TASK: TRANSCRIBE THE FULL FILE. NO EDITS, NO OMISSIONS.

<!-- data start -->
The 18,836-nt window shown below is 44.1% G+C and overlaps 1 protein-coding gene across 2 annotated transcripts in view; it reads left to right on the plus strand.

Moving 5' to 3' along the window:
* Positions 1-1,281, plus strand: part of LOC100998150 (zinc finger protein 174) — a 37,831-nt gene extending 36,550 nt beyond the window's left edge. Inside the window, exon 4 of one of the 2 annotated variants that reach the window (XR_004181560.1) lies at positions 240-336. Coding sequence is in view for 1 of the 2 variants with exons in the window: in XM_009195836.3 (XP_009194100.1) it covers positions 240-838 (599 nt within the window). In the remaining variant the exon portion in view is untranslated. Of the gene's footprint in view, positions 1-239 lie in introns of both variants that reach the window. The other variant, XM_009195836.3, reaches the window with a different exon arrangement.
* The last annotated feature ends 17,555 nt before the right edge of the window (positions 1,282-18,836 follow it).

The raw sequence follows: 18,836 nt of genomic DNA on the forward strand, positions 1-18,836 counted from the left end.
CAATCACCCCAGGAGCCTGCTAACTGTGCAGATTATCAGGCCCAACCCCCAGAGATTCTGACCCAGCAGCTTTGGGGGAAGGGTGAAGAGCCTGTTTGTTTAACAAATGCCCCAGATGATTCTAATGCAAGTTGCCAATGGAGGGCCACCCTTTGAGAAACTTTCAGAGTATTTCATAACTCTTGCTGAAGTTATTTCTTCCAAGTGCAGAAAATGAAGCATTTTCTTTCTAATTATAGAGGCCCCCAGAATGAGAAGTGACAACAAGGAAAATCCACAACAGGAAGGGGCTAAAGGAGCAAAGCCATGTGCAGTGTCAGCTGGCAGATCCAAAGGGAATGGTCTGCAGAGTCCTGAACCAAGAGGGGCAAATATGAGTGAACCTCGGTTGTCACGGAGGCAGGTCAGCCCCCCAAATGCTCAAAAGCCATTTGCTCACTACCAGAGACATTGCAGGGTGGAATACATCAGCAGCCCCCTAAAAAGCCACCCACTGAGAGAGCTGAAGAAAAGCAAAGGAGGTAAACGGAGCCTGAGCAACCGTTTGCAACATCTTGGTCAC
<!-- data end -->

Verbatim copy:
The 18,836-nt window shown below is 44.1% G+C and overlaps 1 protein-coding gene across 2 annotated transcripts in view; it reads left to right on the plus strand.

Moving 5' to 3' along the window:
* Positions 1-1,281, plus strand: part of LOC100998150 (zinc finger protein 174) — a 37,831-nt gene extending 36,550 nt beyond the window's left edge. Inside the window, exon 4 of one of the 2 annotated variants that reach the window (XR_004181560.1) lies at positions 240-336. Coding sequence is in view for 1 of the 2 variants with exons in the window: in XM_009195836.3 (XP_009194100.1) it covers positions 240-838 (599 nt within the window). In the remaining variant the exon portion in view is untranslated. Of the gene's footprint in view, positions 1-239 lie in introns of both variants that reach the window. The other variant, XM_009195836.3, reaches the window with a different exon arrangement.
* The last annotated feature ends 17,555 nt before the right edge of the window (positions 1,282-18,836 follow it).

The raw sequence follows: 18,836 nt of genomic DNA on the forward strand, positions 1-18,836 counted from the left end.
CAATCACCCCAGGAGCCTGCTAACTGTGCAGATTATCAGGCCCAACCCCCAGAGATTCTGACCCAGCAGCTTTGGGGGAAGGGTGAAGAGCCTGTTTGTTTAACAAATGCCCCAGATGATTCTAATGCAAGTTGCCAATGGAGGGCCACCCTTTGAGAAACTTTCAGAGTATTTCATAACTCTTGCTGAAGTTATTTCTTCCAAGTGCAGAAAATGAAGCATTTTCTTTCTAATTATAGAGGCCCCCAGAATGAGAAGTGACAACAAGGAAAATCCACAACAGGAAGGGGCTAAAGGAGCAAAGCCATGTGCAGTGTCAGCTGGCAGATCCAAAGGGAATGGTCTGCAGAGTCCTGAACCAAGAGGGGCAAATATGAGTGAACCTCGGTTGTCACGGAGGCAGGTCAGCCCCCCAAATGCTCAAAAGCCATTTGCTCACTACCAGAGACATTGCAGGGTGGAATACATCAGCAGCCCCCTAAAAAGCCACCCACTGAGAGAGCTGAAGAAAAGCAAAGGAGGTAAACGGAGCCTGAGCAACCGTTTGCAACATCTTGGTCAC